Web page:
I. Did the trial court have jurisdiction to sanction Downing after Downing dismissed the Bentleys' cases?

II. Did the trial court correctly impose an attorney fee against Downing as a sanction for violations of trial court orders committed before dismissal of the Bentleys' cases?

We answer yes to both questions and affirm the trial court.

I.

¶11 Downing asserts that he was not subject to sanctions because the trial court imposed those sanctions after Downing dismissed the Bentleys' cases. We disagree.

¶12 An action may be dismissed without prejudice to refiling at any time before final submission of the case to the court or jury under 12 O.S. 1991 § 683 . The plaintiff may dismiss "on the payment of costs and without an order of court" if no pleading seeking relief against plaintiff has been filed under 12 O.S. 1991 § 684 .

¶13 Downing relies on General Motors Acceptance Corp. v. Carpenter, 576 P.2d 1166 (Okl. 1978). There, the Supreme Court prohibited the trial court from proceeding further in a case seeking prejudgment delivery of property after plaintiff dismissed. G.M.A.C. v. Carpenter, id., does not support Downing's argument. The Supreme Court held that, after the plaintiff's voluntary dismissal, there is nothing further a court can do to reopen the case. Here, Downing did not obey either the trial court's July 6, or July 27, 1989 order. Thus the trial court did not reopen the matter by holding a hearing on the contempt citation. Instead, the trial court enforced an order that Downing violated before the dismissal.

¶14 Downing cites no Oklahoma case in which there was a question of the trial court's right to consider a contempt citation for violation of its orders that took place before dismissal.

¶15 We find persuasive the analysis of a similar issue by the United States Supreme Court in Cooter & Gell v. Hartmarx, 496 U.S. 384, 110 S. Ct. 2447, 110 L. Ed. 2d 359 (1990). In Cooter, the court considered whether the trial court, after a voluntary dismissal, retained jurisdiction to impose sanctions against plaintiffs' lawyer under Rule 11, F.R.Civ.P.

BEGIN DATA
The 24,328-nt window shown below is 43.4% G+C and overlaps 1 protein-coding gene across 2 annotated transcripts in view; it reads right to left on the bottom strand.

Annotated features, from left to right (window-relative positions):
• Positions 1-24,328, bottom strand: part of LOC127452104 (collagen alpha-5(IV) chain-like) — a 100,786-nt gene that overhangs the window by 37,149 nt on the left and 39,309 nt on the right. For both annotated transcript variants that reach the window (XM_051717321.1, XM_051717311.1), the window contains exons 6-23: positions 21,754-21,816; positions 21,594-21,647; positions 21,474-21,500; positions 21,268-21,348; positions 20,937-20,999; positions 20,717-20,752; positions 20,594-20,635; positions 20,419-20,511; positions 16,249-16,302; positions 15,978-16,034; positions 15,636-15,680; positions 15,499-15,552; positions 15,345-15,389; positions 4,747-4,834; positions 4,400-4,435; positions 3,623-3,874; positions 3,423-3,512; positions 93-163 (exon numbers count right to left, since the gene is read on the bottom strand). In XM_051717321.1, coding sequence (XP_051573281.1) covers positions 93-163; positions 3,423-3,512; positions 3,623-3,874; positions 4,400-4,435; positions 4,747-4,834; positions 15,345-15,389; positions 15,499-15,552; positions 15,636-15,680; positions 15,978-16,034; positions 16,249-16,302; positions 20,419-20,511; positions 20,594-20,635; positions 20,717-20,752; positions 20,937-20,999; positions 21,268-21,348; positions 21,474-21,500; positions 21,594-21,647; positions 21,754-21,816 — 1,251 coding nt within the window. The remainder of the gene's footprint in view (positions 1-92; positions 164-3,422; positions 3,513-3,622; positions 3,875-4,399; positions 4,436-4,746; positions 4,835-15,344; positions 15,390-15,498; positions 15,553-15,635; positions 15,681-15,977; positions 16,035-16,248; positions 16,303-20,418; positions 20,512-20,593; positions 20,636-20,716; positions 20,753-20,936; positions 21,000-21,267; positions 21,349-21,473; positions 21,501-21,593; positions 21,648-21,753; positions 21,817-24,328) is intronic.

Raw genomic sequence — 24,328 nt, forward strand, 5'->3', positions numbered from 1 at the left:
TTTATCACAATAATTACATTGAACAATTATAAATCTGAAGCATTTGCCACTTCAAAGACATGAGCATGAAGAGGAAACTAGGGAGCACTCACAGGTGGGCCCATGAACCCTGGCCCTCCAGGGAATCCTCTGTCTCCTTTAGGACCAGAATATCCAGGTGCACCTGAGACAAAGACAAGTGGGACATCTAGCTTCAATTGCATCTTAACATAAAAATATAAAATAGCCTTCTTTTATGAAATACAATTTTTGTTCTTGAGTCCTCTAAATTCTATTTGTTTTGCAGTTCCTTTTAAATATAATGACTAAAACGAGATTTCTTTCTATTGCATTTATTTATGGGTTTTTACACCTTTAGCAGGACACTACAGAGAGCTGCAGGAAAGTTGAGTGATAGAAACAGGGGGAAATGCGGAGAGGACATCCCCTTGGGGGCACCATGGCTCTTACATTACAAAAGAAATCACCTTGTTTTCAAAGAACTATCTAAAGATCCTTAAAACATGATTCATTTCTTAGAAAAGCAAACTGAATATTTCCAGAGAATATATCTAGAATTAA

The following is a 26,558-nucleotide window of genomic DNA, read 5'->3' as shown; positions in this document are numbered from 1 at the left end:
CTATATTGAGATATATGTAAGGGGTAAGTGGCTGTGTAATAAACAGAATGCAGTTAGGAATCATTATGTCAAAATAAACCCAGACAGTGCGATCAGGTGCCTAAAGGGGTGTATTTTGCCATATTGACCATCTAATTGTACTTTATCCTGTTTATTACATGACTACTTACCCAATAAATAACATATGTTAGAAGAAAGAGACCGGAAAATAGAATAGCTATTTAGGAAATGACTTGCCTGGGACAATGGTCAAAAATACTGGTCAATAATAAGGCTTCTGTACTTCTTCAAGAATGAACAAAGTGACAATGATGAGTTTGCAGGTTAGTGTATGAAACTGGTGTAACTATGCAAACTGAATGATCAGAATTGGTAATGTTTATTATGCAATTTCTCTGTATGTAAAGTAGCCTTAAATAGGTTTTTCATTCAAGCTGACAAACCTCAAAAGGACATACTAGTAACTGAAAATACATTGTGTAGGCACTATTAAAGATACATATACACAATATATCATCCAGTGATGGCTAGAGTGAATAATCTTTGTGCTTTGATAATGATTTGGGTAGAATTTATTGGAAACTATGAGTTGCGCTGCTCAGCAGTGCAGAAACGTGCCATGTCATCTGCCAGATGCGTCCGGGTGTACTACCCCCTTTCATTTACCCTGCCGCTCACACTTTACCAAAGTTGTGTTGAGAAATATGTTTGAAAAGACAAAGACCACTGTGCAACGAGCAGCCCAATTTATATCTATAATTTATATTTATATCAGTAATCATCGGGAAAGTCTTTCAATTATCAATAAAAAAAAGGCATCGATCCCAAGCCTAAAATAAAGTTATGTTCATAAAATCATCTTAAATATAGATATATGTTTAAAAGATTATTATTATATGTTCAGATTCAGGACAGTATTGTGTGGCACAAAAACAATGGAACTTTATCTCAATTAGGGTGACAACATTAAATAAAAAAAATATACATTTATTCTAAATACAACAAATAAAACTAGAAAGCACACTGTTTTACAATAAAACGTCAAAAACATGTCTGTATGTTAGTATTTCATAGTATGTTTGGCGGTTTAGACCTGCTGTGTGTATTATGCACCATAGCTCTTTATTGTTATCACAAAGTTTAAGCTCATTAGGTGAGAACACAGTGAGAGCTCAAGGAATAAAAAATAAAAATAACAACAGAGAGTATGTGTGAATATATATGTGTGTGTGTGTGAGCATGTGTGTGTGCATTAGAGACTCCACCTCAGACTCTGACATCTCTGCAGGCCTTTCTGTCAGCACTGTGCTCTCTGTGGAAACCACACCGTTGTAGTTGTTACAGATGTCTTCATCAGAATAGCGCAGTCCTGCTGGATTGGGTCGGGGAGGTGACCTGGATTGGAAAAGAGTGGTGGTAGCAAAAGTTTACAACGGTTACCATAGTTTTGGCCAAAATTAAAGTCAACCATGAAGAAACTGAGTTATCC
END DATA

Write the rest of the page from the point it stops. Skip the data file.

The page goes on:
¶16 The trial court had jurisdiction to hold the contempt hearing and to sanction Downing for his earlier violations of the trial court's orders.

II.

¶17 Downing complains that the trial court improperly assessed attorney fees against him under § 3237. The Coal Companies claim that Downing waived this error by failing to appear at the hearing on attorney fees. We disagree. Downing appeared at the contempt hearing. At that hearing the trial court held Downing was liable for an attorney fee. The later hearing, at which Downing did not appear, was held only to determine the amounts of those fees.

¶18 Downing points out that § 3237.B.2 allows "the court in which the action is pending" to impose sanctions. From this, Downing argues that because he had dismissed the Bentleys' actions, and they were no longer "pending," the trial court improperly relied on § 3237.B.2. Downing's reliance on this language is misplaced.

¶19 Section 3237.A.1 provides that an application for an order compelling discovery

. . . may be made to the court in which the action is pending, or, on matters, relating to a deposition, to the district court in the county where the deposition is being taken . . .

¶20 The language "the court in which the action is pending," in § 3237.B.2, is not meant to limit the trial court's power to impose sanctions in cases such as this one. Section 3237.B.1 gives the court in the county where the deposition is being taken the power to treat the failure of a deponent to answer as a contempt. Section 3237.B.2 gives the "court in which the action is pending" power to make appropriate orders when a party fails to obey an order involving discovery. Thus, the language Downing relies on merely distinguishes one court from another. The trial court correctly imposed sanctions on Downing.

¶21 The trial court's order imposing sanctions against Downing is AFFIRMED.

¶22 HANSEN, V.C.J., and JONES, J., concur.

Footnotes:

1 At the time of the trial court's order the Oklahoma version of Rule 37, Federal Rules of Civil Procedure, was 12 O.S. § 3214 . In 1989, after these cases began, the Legislature renumbered the Discovery Code sections to match the corresponding Federal Rules of Civil Procedure. Old § 3214 thus became § 3237. For the sake of simplicity and clarity, in this opinion we will use only the current section number, § 3237.

2 The trial court awarded attorney fees and expenses as follows:

Name

Attorney Boudreaux Hickory $850.00 $54.00

Attorney Taylor Sweetwater and Hickory $945.00 $45.24

Attorney Cannon Sweetwater $360.00 $24.30

3 Rule 11, and its Oklahoma counterpart, 12 O.S. 1991 § 2011 , provide for sanctions against a party or attorney who signs a pleading not "well grounded in fact and . . . warranted by . . . law."